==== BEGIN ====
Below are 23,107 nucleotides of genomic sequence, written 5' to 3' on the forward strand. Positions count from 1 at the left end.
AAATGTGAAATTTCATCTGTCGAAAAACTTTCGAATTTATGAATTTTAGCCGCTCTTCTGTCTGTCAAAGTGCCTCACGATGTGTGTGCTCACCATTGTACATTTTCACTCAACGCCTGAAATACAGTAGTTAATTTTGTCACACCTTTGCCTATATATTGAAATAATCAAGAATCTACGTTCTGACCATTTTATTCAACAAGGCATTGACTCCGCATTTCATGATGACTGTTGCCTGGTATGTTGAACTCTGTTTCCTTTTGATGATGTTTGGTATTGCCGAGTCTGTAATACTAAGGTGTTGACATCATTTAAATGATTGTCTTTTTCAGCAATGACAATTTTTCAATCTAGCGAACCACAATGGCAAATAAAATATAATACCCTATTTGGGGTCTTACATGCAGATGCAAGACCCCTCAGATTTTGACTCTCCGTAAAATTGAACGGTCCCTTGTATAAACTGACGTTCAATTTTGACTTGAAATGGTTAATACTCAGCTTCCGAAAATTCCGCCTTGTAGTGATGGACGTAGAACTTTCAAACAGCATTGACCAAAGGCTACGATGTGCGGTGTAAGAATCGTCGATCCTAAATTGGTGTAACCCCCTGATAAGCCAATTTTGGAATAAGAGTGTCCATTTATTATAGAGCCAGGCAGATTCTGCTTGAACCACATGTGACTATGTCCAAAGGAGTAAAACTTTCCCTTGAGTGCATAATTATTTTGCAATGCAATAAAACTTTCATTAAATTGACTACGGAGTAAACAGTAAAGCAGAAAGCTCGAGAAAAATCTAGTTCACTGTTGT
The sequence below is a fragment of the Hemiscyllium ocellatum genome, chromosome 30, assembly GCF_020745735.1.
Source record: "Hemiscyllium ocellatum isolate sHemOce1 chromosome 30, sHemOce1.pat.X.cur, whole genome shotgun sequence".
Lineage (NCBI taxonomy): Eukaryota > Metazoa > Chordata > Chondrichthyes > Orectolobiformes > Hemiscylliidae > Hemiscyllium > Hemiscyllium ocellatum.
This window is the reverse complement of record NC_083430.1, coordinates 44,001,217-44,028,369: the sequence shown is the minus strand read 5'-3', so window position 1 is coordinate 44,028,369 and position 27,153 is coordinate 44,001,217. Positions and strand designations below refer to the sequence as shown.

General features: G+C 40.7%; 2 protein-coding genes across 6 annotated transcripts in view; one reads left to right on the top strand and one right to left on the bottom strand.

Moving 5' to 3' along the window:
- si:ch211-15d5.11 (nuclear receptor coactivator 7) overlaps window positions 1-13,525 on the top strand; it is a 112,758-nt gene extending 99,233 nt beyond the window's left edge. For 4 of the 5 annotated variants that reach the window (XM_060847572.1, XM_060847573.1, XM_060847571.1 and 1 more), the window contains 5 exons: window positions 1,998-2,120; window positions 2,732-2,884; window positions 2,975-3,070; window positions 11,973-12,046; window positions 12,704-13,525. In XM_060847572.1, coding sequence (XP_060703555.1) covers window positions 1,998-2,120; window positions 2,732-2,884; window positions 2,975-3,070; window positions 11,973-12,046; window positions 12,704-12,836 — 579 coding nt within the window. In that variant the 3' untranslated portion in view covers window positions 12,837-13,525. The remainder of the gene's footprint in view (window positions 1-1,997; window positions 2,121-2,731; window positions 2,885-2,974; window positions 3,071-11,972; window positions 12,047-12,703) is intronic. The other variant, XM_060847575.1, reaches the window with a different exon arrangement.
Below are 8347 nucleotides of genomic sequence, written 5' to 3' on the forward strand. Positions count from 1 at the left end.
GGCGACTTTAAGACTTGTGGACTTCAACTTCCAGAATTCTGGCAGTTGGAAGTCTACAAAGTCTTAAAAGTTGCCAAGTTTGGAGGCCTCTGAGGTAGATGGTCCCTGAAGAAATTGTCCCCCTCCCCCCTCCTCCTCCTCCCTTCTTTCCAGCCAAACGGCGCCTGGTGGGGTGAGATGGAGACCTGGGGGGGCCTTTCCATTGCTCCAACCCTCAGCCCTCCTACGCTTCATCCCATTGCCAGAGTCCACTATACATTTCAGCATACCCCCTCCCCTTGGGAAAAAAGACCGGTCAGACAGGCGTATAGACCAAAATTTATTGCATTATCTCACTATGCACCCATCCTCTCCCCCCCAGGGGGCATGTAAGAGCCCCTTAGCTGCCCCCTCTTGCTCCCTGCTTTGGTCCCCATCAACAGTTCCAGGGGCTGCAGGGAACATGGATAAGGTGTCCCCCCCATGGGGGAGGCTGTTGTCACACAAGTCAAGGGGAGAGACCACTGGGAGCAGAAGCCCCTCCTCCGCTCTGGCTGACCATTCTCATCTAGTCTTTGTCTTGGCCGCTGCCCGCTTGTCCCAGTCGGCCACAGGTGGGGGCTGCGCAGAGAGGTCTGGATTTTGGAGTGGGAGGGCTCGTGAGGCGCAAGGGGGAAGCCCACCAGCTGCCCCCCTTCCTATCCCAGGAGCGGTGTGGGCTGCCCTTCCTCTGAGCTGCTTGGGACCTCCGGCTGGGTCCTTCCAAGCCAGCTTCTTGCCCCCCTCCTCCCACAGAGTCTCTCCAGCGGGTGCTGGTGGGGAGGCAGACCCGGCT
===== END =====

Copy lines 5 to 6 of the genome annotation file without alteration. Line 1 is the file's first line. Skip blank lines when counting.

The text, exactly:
Lineage (NCBI taxonomy): Eukaryota > Metazoa > Chordata > Chondrichthyes > Orectolobiformes > Hemiscylliidae > Hemiscyllium > Hemiscyllium ocellatum.
This window is the reverse complement of record NC_083430.1, coordinates 44,001,217-44,028,369: the sequence shown is the minus strand read 5'-3', so window position 1 is coordinate 44,028,369 and position 27,153 is coordinate 44,001,217. Positions and strand designations below refer to the sequence as shown.